• Look for support within the locality or online (see resources below)

Complementary therapies for depression include:

  • Managing gut health with strain specific probiotics specifically trialled for depression. Health professionals might be interested to visit the Probiotics Database to look at research for Lactobacillus acidophilus Rosell 52 and Lactobacillus rhamnosus HN001.
  • Physical activity has been shown great results for improving mood and wellbeing. Short intervals of 10 minutes a day can increase mental alertness, energy and promote a positive mood. Regular physical activity that you enjoy can increase self-esteem and reduce stress and anxiety20.
  • Diet and nutrition play an important role in mood regulation21:
    • Eating regularly to balance your blood sugar levels
    • Eating enough fibre each day to ensure regular bowel movements
    • Staying hydrated
    • Limiting levels of caffeine per day
  • Other supplements may also be helpful, and there is preliminary research into depression for some nutrients and herbs, including:
    • SAMe
    • St John’s Wort
    • Omega 3
    • Folic acid22

Care must be taken with certain nutraceuticals and herbal medicines as they may not all be suitable during pregnancy. Probiotics on the other hand, are becoming a popular choice for exactly this reason, due to their excellent safety profile, even during pregnancy and breast-feeding.

  • Mindfulness and meditation are being widely used to help cultivate a calmer mindset and soothe anxiety.

Support Groups in the UK

There are some fantastic support groups and resources throughout the UK that focus on mental health and wellbeing during and after pregnancy. These groups can also give extremely useful and practical tips on what to do if you are concerned about a loved one that may be suffering.

Useful Resources include:
Best beginnings
Pre and Postnatal Depression Advice and Support (PANDAS)
Maternal Mental Health Alliance

Further reading:

Look at the section on Mental Health on our Learning lab.
Probiotics in Pregnancy

Healthcare professionals can read more on this topic here:
New study finds probiotics may help with post-natal depression​


  1. Health Service Executive (2008). “Chasing the Blues away”. [Online]. Available: . [Accessed April 2020].
  2. Royal College of Psychiatrists (2008). "Mental health in Pregnancy”. [Online]. Available: [Accessed April 2020].
  3. Leigh B et al., (2008). "Risk factors for antenatal depression, postnatal depression and parenting stress," BMC Psychiatry, 8:24, doi: 10.1186/1471-244X-8-24.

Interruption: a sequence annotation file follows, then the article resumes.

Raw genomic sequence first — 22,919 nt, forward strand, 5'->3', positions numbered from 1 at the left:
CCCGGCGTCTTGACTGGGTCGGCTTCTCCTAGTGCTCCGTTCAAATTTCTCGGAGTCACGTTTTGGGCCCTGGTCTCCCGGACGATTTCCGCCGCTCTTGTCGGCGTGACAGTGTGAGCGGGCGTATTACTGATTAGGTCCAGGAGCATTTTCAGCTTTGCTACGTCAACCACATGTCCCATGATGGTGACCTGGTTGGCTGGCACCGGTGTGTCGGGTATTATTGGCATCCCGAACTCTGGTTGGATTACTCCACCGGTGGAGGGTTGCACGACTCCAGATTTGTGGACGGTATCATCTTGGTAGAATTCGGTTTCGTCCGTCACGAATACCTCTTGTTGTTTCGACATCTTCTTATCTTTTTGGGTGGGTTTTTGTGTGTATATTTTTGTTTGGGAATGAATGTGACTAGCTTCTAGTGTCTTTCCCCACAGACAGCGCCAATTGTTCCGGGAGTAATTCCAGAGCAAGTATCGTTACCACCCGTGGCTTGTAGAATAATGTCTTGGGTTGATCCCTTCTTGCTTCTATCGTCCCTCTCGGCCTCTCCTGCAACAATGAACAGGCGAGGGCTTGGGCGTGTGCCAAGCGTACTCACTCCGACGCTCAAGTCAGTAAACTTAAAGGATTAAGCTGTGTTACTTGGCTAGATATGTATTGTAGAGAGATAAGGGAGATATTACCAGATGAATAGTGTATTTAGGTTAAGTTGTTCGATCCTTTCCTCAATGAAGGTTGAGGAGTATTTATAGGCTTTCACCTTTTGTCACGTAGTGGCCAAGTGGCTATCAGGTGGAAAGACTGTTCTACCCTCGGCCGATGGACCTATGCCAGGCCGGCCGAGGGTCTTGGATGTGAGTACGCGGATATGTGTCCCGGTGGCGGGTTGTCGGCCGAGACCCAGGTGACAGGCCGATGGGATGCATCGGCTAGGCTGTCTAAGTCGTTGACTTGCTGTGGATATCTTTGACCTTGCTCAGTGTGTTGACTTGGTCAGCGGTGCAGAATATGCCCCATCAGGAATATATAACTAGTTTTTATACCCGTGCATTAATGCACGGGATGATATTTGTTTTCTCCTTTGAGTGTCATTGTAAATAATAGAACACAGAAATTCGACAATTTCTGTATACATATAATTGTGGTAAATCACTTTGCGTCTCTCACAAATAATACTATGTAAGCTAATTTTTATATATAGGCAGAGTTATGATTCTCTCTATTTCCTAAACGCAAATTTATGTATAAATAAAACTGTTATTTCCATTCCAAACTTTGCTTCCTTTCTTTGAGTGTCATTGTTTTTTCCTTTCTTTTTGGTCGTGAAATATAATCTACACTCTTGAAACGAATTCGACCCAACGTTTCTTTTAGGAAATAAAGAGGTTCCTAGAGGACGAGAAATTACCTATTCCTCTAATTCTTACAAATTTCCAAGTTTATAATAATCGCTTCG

4. NCCMH (2018). "Antenatal and Postnatal Mental Health - The NICE guideline on cliincal management and service guidance." British Pyschological Society and The Royal College of Psychiastrists, London.
  5. Milgrom J et al. (2008). "Antenatal risk factors for postnatal depression: a large prospective study," Journal of Affective disorders, 108:1-2, pp. 147 – 157.
  6. Wisner K L et al. (2013). "Onset Timing, Thoughts of self harm, and Diagnosis in Postpartum Women with Screen positive Depression findings," JAMA Phychiatry, 70:5, pp. 490-498. doi:10.1001/jamapsychiatry.2013.87.
  7. Hawley C. & Feetam C. (2010). "The Pharamaceutical Journal” [Online]. Available: [Accessed May 2020].
  8. Schiller C et al. (2015). "The role of reproductive hormones in postpartum depression," CNS spectrums, 20:1, pp. 48 - 59 , 2015 doi:10.1017/S1092852914000480.
  9. Wharton W et al. (2012). "Neurobiological underpinnings of the estrogen-mood relationship," Curr Psychiatry Rev, vol. 8:3, pp. 247-256.
  10. Rybaczyk L et al. (2005). "An overlooked connection: serotonergic mediation of oestrogen-related physiology and pathology," BMC Womens Health, 5:12, doi: 10.1186/1472-6874-5-12.
  11. Kim S et al. (2014). "Oxytocin and Postpartum Depression: Delivering on what's known and what is not," Brain Res, pp. 219-232, doi: 10.1016/j.brainres.2013.11.009.
  12. Sara Gottfried MD (2020). Balance Your Hormones By Stabilizing Your Gut - Sara Gottfried MD. [online] Available at: [Accessed 25 May 2020].
  13. Kwa M et al. (2016). “The Intestinal Microbiome and Estrogen Receptor-Positive Female Breast Cancer.” J Natl Cancer Inst, 108(8), doi: 10.1093/jnci/djw029. Print 2016 Aug.
  14. Macedo, D., Filho, A., Soares de Sousa, C., Quevedo, J., Barichello, T., Júnior, H. and Freitas de Lucena, D. (2017). Antidepressants, antimicrobials or both? Gut microbiota dysbiosis in depression and possible implications of the antimicrobial effects of antidepressant drugs for antidepressant effectiveness. Journal of Affective Disorders, 208, pp.22-32.
  15. Rogers, G., Keating, D., Young, R. et al. (2016). From gut dysbiosis to altered brain function and mental illness: mechanisms and pathways. Mol Psychiatry 21, 738–748.
  16. Clapp M et al. (2017). "Gut microbiota's effect on mental health: The gut-brain axis," Clinics and Practice, vol. 7:4, pp. 987, doi: 10.4081/cp.2017.987.
  17. National Childbirth Trust (2018). "Antenatal or prenatal depression: signs, symptoms and support”. [Online]. Available: [Accessed 14 April 2020].
  18. Slykerman, R.F., Hood, F., Wickens, K., Thompson, J.M.D., Barthow, C., Murohy, R., Kang, J., Rowden, J., Stone, P., Crane, J., Stanley, T., Abels, P., Purdie, G., Maude, R., Mitchell, E. A. (2017). 'Effect of Lactobacillus rhamnosus HN001 in Pregnancy on Postpartum Symptoms of Depression and Anxiety: A Randomised Double-blind Placebo-controlled Trial', EBioMedicine.
  19. National Institute of Health (2018). "National Child and Maternal Health Education Program”. [Online]. Available: [Accessed April 2020].
  20. Mental Health Foundation (2020). "How to look after your mental health using exercise”. [Online]. Available: [Accessed 25th May 2020].
  21. Mind for Better Health (2017). "Food and Mood”. [Online]. Available: [Accessed 25th May 2020].
  22. Targum S et al. (2009). "The Status of Nutraceuticals for the Treatment of Depression," Psychiatry, 6:9, pp. 46-48.